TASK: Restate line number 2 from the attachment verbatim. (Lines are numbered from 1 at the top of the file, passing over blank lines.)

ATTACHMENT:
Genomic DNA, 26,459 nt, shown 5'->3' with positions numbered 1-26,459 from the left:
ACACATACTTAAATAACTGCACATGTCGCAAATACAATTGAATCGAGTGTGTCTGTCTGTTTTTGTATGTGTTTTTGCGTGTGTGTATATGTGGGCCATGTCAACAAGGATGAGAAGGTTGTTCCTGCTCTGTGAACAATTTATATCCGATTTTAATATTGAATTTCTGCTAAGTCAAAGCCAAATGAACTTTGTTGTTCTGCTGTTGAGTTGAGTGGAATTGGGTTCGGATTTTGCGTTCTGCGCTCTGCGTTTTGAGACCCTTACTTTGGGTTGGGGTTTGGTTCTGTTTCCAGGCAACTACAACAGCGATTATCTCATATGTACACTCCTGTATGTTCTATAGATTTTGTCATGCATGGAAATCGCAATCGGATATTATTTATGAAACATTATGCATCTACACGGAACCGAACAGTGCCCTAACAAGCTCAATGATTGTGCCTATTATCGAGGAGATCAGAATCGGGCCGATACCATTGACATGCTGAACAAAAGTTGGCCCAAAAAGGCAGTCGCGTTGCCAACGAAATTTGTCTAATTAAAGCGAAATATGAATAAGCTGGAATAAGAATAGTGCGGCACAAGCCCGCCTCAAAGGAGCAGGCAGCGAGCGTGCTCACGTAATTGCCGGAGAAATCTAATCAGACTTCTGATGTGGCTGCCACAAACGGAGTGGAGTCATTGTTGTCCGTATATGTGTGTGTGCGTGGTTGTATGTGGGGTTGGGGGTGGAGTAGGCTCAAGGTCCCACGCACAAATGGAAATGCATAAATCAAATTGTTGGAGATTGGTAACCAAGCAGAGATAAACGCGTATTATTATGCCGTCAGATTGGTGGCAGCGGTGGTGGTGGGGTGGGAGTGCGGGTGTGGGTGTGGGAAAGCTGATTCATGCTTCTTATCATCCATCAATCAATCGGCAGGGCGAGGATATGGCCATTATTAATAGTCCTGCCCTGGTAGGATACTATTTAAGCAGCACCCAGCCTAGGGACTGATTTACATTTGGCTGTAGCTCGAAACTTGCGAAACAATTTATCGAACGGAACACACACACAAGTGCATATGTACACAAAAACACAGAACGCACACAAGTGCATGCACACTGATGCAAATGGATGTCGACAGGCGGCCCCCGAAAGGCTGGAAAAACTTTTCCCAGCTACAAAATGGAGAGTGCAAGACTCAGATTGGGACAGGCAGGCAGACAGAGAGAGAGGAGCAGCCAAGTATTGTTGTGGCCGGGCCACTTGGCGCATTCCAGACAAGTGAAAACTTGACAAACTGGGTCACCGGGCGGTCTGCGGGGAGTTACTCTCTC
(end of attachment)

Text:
ACACATACTTAAATAACTGCACATGTCGCAAATACAATTGAATCGAGTGTGTCTGTCTGTTTTTGTATGTGTTTTTGCGTGTGTGTATATGTGGGCCATGTCAACAAGGATGAGAAGGTTGTTCCTGCTCTGTGAACAATTTATATCCGATTTTAATATTGAATTTCTGCTAAGTCAAAGCCAAATGAACTTTGTTGTTCTGCTGTTGAGTTGAGTGGAATTGGGTTCGGATTTTGCGTTCTGCGCTCTGCGTTTTGAGACCCTTACTTTGGGTTGGGGTTTGGTTCTGTTTCCAGGCAACTACAACAGCGATTATCTCATATGTACACTCCTGTATGTTCTATAGATTTTGTCATGCATGGAAATCGCAATCGGATATTATTTATGAAACATTATGCATCTACACGGAACCGAACAGTGCCCTAACAAGCTCAATGATTGTGCCTATTATCGAGGAGATCAGAATCGGGCCGATACCATTGACATGCTGAACAAAAGTTGGCCCAAAAAGGCAGTCGCGTTGCCAACGAAATTTGTCTAATTAAAGCGAAATATGAATAAGCTGGAATAAGAATAGTGCGGCACAAGCCCGCCTCAAAGGAGCAGGCAGCGAGCGTGCTCACGTAATTGCCGGAGAAATCTAATCAGACTTCTGATGTGGCTGCCACAAACGGAGTGGAGTCATTGTTGTCCGTATATGTGTGTGTGCGTGGTTGTATGTGGGGTTGGGGGTGGAGTAGGCTCAAGGTCCCACGCACAAATGGAAATGCATAAATCAAATTGTTGGAGATTGGTAACCAAGCAGAGATAAACGCGTATTATTATGCCGTCAGATTGGTGGCAGCGGTGGTGGTGGGGTGGGAGTGCGGGTGTGGGTGTGGGAAAGCTGATTCATGCTTCTTATCATCCATCAATCAATCGGCAGGGCGAGGATATGGCCATTATTAATAGTCCTGCCCTGGTAGGATACTATTTAAGCAGCACCCAGCCTAGGGACTGATTTACATTTGGCTGTAGCTCGAAACTTGCGAAACAATTTATCGAACGGAACACACACACAAGTGCATATGTACACAAAAACACAGAACGCACACAAGTGCATGCACACTGATGCAAATGGATGTCGACAGGCGGCCCCCGAAAGGCTGGAAAAACTTTTCCCAGCTACAAAATGGAGAGTGCAAGACTCAGATTGGGACAGGCAGGCAGACAGAGAGAGAGGAGCAGCCAAGTATTGTTGTGGCCGGGCCACTTGGCGCATTCCAGACAAGTGAAAACTTGACAAACTGGGTCACCGGGCGGTCTGCGGGGAGTTACTCTCTC